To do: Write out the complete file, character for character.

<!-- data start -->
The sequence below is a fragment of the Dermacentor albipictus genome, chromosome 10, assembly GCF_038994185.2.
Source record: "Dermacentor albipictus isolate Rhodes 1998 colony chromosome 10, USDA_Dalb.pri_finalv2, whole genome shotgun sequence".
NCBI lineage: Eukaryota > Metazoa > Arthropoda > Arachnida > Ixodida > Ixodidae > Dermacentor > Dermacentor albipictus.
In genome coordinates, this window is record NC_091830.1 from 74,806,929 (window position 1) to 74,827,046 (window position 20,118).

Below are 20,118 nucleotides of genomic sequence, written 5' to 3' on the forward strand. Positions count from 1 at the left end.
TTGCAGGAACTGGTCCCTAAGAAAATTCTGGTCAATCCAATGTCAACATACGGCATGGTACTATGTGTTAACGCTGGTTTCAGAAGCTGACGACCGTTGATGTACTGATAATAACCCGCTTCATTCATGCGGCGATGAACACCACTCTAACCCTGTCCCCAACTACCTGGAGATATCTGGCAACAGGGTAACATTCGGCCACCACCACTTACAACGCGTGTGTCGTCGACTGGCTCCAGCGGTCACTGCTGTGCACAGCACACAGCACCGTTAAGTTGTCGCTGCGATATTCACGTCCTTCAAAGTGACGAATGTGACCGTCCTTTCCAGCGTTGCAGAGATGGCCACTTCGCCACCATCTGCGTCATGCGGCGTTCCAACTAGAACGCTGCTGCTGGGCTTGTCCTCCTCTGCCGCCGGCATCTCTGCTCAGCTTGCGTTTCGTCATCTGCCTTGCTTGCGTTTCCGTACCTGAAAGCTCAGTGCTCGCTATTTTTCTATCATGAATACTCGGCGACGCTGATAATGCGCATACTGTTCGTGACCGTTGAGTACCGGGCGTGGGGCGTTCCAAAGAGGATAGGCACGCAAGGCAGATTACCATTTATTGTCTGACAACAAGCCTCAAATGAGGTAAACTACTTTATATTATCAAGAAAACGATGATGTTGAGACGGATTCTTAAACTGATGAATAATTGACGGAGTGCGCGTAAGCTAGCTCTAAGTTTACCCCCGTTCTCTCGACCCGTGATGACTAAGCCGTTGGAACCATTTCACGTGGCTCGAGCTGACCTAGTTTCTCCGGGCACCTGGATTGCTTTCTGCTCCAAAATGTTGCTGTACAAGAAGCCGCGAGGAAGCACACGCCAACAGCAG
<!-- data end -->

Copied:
The sequence below is a fragment of the Dermacentor albipictus genome, chromosome 10, assembly GCF_038994185.2.
Source record: "Dermacentor albipictus isolate Rhodes 1998 colony chromosome 10, USDA_Dalb.pri_finalv2, whole genome shotgun sequence".
NCBI lineage: Eukaryota > Metazoa > Arthropoda > Arachnida > Ixodida > Ixodidae > Dermacentor > Dermacentor albipictus.
In genome coordinates, this window is record NC_091830.1 from 74,806,929 (window position 1) to 74,827,046 (window position 20,118).

Below are 20,118 nucleotides of genomic sequence, written 5' to 3' on the forward strand. Positions count from 1 at the left end.
TTGCAGGAACTGGTCCCTAAGAAAATTCTGGTCAATCCAATGTCAACATACGGCATGGTACTATGTGTTAACGCTGGTTTCAGAAGCTGACGACCGTTGATGTACTGATAATAACCCGCTTCATTCATGCGGCGATGAACACCACTCTAACCCTGTCCCCAACTACCTGGAGATATCTGGCAACAGGGTAACATTCGGCCACCACCACTTACAACGCGTGTGTCGTCGACTGGCTCCAGCGGTCACTGCTGTGCACAGCACACAGCACCGTTAAGTTGTCGCTGCGATATTCACGTCCTTCAAAGTGACGAATGTGACCGTCCTTTCCAGCGTTGCAGAGATGGCCACTTCGCCACCATCTGCGTCATGCGGCGTTCCAACTAGAACGCTGCTGCTGGGCTTGTCCTCCTCTGCCGCCGGCATCTCTGCTCAGCTTGCGTTTCGTCATCTGCCTTGCTTGCGTTTCCGTACCTGAAAGCTCAGTGCTCGCTATTTTTCTATCATGAATACTCGGCGACGCTGATAATGCGCATACTGTTCGTGACCGTTGAGTACCGGGCGTGGGGCGTTCCAAAGAGGATAGGCACGCAAGGCAGATTACCATTTATTGTCTGACAACAAGCCTCAAATGAGGTAAACTACTTTATATTATCAAGAAAACGATGATGTTGAGACGGATTCTTAAACTGATGAATAATTGACGGAGTGCGCGTAAGCTAGCTCTAAGTTTACCCCCGTTCTCTCGACCCGTGATGACTAAGCCGTTGGAACCATTTCACGTGGCTCGAGCTGACCTAGTTTCTCCGGGCACCTGGATTGCTTTCTGCTCCAAAATGTTGCTGTACAAGAAGCCGCGAGGAAGCACACGCCAACAGCAG